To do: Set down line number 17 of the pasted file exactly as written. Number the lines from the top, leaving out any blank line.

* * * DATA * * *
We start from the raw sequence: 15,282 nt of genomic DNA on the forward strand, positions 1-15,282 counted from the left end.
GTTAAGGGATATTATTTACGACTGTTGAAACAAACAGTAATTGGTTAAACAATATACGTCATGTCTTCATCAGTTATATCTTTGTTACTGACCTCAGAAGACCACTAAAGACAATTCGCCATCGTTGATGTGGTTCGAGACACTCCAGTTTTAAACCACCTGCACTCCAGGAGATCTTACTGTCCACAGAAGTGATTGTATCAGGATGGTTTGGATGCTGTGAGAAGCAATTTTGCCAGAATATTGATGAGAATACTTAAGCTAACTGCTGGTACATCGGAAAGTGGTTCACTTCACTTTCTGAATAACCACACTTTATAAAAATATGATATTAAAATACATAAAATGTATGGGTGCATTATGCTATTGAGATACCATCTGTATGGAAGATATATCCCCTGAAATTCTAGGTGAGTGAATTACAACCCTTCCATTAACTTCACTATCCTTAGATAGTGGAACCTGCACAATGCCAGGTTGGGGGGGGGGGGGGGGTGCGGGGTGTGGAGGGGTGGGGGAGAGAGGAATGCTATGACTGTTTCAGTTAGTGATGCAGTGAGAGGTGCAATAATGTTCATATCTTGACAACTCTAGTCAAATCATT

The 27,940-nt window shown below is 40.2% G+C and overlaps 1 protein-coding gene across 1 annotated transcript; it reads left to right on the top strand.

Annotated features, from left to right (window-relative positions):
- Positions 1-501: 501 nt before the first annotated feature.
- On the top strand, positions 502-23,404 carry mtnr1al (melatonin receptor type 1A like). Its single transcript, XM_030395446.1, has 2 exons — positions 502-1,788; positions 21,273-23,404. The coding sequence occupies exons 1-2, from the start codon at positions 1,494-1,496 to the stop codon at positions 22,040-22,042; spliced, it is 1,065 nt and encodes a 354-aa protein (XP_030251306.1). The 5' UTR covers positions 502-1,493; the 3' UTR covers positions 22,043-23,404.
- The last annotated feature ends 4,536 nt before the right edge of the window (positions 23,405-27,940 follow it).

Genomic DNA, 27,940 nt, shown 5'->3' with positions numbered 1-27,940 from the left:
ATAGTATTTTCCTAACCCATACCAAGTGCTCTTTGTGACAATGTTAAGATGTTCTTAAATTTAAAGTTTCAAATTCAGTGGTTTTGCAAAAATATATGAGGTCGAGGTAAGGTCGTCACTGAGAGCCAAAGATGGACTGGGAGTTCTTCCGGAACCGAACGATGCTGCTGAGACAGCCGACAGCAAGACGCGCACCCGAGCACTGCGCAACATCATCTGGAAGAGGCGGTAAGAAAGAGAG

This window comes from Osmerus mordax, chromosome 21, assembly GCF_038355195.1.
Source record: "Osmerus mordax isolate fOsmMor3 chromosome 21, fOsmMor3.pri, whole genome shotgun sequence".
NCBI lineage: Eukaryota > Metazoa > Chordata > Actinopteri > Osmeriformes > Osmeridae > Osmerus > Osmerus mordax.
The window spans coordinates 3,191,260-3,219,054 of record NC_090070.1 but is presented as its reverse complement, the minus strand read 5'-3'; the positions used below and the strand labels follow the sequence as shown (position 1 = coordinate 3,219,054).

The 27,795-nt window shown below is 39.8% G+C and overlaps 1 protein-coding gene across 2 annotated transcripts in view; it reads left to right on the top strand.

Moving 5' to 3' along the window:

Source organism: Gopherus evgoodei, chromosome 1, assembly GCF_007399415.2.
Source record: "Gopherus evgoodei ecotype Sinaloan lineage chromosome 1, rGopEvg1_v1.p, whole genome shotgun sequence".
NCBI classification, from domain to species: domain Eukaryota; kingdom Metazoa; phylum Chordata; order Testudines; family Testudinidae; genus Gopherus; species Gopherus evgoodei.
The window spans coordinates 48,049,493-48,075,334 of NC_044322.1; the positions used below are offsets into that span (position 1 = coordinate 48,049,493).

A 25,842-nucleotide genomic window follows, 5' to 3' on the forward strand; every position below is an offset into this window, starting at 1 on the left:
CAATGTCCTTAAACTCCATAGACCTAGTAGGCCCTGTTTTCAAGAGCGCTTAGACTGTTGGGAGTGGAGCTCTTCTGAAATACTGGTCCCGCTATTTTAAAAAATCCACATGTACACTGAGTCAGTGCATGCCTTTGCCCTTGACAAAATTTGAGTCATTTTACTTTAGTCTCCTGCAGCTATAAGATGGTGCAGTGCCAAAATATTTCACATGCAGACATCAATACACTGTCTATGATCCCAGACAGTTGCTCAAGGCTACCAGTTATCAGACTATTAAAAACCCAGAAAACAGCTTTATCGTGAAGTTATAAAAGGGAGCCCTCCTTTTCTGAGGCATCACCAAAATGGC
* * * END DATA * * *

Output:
Source record: "Gopherus evgoodei ecotype Sinaloan lineage chromosome 1, rGopEvg1_v1.p, whole genome shotgun sequence".